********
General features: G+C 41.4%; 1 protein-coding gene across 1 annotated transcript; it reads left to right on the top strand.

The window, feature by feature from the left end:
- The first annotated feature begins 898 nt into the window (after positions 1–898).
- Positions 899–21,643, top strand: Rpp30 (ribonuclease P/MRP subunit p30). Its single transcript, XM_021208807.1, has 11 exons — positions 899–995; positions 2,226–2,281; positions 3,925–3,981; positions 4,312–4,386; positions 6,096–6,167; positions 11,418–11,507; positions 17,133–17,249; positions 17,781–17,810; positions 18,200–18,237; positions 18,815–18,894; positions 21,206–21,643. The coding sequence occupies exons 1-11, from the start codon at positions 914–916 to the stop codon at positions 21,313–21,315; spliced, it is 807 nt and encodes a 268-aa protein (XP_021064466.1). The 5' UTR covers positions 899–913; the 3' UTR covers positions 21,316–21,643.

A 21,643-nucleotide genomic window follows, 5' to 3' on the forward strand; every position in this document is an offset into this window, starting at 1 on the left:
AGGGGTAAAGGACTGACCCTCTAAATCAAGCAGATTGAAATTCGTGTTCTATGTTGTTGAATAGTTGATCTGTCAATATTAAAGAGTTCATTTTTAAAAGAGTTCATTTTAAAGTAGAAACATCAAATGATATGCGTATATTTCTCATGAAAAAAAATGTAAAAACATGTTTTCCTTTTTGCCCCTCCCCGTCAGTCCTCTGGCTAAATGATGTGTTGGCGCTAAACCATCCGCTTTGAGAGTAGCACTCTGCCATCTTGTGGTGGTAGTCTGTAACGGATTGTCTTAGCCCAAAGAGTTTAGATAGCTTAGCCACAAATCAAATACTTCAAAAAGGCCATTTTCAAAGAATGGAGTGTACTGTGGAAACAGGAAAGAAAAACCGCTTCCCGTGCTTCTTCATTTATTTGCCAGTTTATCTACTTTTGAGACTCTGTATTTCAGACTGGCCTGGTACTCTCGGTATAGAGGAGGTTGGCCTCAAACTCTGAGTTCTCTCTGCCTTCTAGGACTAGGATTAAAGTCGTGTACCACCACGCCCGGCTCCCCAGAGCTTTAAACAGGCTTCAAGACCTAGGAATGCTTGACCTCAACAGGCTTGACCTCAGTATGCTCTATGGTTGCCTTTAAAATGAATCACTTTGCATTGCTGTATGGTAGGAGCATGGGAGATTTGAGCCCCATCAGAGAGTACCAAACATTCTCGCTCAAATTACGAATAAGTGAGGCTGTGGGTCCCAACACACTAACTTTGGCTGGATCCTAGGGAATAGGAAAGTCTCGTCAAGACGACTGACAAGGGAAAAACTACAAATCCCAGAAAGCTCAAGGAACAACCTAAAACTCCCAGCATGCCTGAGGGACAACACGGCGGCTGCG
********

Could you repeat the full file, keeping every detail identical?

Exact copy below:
General features: G+C 41.4%; 1 protein-coding gene across 1 annotated transcript; it reads left to right on the top strand.

The window, feature by feature from the left end:
- The first annotated feature begins 898 nt into the window (after positions 1–898).
- Positions 899–21,643, top strand: Rpp30 (ribonuclease P/MRP subunit p30). Its single transcript, XM_021208807.1, has 11 exons — positions 899–995; positions 2,226–2,281; positions 3,925–3,981; positions 4,312–4,386; positions 6,096–6,167; positions 11,418–11,507; positions 17,133–17,249; positions 17,781–17,810; positions 18,200–18,237; positions 18,815–18,894; positions 21,206–21,643. The coding sequence occupies exons 1-11, from the start codon at positions 914–916 to the stop codon at positions 21,313–21,315; spliced, it is 807 nt and encodes a 268-aa protein (XP_021064466.1). The 5' UTR covers positions 899–913; the 3' UTR covers positions 21,316–21,643.

A 21,643-nucleotide genomic window follows, 5' to 3' on the forward strand; every position in this document is an offset into this window, starting at 1 on the left:
AGGGGTAAAGGACTGACCCTCTAAATCAAGCAGATTGAAATTCGTGTTCTATGTTGTTGAATAGTTGATCTGTCAATATTAAAGAGTTCATTTTTAAAAGAGTTCATTTTAAAGTAGAAACATCAAATGATATGCGTATATTTCTCATGAAAAAAAATGTAAAAACATGTTTTCCTTTTTGCCCCTCCCCGTCAGTCCTCTGGCTAAATGATGTGTTGGCGCTAAACCATCCGCTTTGAGAGTAGCACTCTGCCATCTTGTGGTGGTAGTCTGTAACGGATTGTCTTAGCCCAAAGAGTTTAGATAGCTTAGCCACAAATCAAATACTTCAAAAAGGCCATTTTCAAAGAATGGAGTGTACTGTGGAAACAGGAAAGAAAAACCGCTTCCCGTGCTTCTTCATTTATTTGCCAGTTTATCTACTTTTGAGACTCTGTATTTCAGACTGGCCTGGTACTCTCGGTATAGAGGAGGTTGGCCTCAAACTCTGAGTTCTCTCTGCCTTCTAGGACTAGGATTAAAGTCGTGTACCACCACGCCCGGCTCCCCAGAGCTTTAAACAGGCTTCAAGACCTAGGAATGCTTGACCTCAACAGGCTTGACCTCAGTATGCTCTATGGTTGCCTTTAAAATGAATCACTTTGCATTGCTGTATGGTAGGAGCATGGGAGATTTGAGCCCCATCAGAGAGTACCAAACATTCTCGCTCAAATTACGAATAAGTGAGGCTGTGGGTCCCAACACACTAACTTTGGCTGGATCCTAGGGAATAGGAAAGTCTCGTCAAGACGACTGACAAGGGAAAAACTACAAATCCCAGAAAGCTCAAGGAACAACCTAAAACTCCCAGCATGCCTGAGGGACAACACGGCGGCTGCG